It doesn’t matter your net worth is or isn’t… What’s important is to have a basic estate plan in place, which ensures that your family and financial goals are met after you die.

A proper estate plan has contains several elements, which include: a will; a power of attorney for property; and a living will and a health care power of attorney. For some people, a trust may also make sense. When putting together a plan, you must be mindful of both federal and state laws governing estates.

The following are few things you need to get your affairs in order.

  1. Assets Inventory: Your investments, retirement savings, insurance policies, and any real estate or business interests. Ask yourself three questions: Whom do you want to inherit your assets? Whom do you want handling your financial affairs if you’re ever incapacitated? Whom do you want making medical decisions for you if you become unable to make them for yourself?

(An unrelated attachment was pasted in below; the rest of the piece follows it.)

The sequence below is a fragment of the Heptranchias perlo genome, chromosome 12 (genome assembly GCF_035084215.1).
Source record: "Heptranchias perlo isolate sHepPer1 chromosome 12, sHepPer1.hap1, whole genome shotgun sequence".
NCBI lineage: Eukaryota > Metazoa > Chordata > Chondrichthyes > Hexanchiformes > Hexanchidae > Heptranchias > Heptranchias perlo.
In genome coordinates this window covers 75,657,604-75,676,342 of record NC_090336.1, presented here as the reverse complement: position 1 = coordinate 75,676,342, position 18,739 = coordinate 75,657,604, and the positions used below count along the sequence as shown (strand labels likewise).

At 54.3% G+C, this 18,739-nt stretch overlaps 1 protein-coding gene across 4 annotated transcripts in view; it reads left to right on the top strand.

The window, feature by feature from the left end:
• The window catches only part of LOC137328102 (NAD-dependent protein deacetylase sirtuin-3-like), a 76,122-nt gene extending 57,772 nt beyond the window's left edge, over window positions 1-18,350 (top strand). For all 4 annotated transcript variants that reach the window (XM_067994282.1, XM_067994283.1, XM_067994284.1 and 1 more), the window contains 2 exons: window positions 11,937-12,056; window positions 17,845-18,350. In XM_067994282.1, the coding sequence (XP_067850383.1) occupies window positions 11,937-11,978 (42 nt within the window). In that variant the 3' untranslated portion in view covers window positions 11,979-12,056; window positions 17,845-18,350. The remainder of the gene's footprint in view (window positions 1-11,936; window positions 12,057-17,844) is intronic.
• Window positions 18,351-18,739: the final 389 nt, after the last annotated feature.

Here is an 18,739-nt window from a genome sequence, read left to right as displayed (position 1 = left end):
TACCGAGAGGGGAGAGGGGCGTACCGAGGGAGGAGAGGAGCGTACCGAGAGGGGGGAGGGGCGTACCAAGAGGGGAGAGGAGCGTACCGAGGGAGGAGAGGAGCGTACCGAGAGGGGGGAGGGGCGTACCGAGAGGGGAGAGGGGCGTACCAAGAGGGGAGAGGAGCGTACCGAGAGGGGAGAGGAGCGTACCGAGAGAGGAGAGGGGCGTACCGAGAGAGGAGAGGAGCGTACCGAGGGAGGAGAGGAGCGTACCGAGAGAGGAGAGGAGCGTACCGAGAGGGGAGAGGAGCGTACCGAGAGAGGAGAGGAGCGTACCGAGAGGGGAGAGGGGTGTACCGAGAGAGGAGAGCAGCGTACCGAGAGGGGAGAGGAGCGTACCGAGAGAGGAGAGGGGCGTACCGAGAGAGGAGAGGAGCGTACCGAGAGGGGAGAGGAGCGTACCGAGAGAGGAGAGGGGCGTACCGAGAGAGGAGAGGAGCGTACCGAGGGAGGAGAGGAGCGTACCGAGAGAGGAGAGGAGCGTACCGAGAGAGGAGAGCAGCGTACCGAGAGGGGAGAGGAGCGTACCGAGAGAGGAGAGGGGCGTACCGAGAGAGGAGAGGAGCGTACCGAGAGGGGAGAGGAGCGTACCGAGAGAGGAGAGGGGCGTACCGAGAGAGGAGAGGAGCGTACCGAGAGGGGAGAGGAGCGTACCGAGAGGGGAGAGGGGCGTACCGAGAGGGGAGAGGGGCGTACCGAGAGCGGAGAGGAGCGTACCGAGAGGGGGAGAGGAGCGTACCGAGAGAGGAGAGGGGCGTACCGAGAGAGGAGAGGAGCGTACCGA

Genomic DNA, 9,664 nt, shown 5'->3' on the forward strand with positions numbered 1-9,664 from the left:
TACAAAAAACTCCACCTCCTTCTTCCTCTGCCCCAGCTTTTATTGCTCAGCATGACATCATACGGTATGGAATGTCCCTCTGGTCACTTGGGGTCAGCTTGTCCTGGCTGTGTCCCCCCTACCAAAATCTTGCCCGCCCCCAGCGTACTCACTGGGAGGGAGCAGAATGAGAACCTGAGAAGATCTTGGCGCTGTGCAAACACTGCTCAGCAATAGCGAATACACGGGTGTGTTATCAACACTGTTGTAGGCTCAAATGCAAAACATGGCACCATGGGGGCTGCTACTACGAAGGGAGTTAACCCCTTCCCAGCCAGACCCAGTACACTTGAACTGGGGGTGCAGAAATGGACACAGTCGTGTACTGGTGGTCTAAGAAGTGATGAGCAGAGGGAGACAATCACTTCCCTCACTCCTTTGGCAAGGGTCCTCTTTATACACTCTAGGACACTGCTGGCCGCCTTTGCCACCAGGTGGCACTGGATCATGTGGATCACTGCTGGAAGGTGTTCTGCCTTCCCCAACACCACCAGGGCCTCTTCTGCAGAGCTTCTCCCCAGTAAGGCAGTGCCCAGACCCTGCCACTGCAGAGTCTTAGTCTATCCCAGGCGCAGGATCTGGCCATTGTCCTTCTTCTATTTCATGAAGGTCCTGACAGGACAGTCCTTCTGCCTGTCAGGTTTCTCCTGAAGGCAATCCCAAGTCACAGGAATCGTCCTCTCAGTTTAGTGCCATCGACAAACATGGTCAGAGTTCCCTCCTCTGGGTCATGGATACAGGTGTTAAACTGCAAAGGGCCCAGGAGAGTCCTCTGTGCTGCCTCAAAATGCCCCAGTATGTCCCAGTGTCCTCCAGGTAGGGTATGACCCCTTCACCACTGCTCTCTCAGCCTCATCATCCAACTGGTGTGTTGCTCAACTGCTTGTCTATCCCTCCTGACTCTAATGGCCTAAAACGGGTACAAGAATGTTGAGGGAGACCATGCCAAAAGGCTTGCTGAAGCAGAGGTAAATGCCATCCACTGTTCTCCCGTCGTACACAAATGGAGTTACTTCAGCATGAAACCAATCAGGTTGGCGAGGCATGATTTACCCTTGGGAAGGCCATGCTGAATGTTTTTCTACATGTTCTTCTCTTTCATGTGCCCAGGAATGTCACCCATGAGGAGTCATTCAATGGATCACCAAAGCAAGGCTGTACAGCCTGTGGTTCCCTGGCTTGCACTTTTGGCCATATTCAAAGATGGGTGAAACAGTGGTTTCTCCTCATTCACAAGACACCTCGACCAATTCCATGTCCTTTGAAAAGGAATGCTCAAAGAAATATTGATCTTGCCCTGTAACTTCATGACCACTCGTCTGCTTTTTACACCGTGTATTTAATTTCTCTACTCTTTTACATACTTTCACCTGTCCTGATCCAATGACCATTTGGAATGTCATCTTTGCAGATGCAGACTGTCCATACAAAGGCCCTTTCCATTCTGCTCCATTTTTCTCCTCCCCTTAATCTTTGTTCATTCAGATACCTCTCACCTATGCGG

2. A Will: A will states exactly where you want your assets distributed when you die. It’s also the best place to name guardians for your children if you have any. Dying without a will can be costly to your heirs and leaves you no say over who gets your assets as the whole matter will end up on Probate Court. Even if you have a trust, you still need a will to take care of any holdings outside of that trust when you die.
  3. A Living Will: Also known as an advance medical directive, is a statement of your wishes for the kind of life-sustaining medical intervention you want, or don’t want, in the event that you become terminally ill and unable to communicate.
  4. A Trust: Trusts are legal mechanisms that let you put conditions on how and when your assets will be distributed upon your death. They also allow you to reduce your estate and gift taxes and to distribute assets to your heirs without the cost, delay and publicity of probate court, which administers wills. Some also offer greater protection of your assets from creditors and lawsuits.

In all cases, it is highly recommended that your seek the advise of an attorney who is well versed in Estate Planning Law. They will guide you though the process of creating a personalized Estate Plan that will properly take care of matters as you wished after your death.

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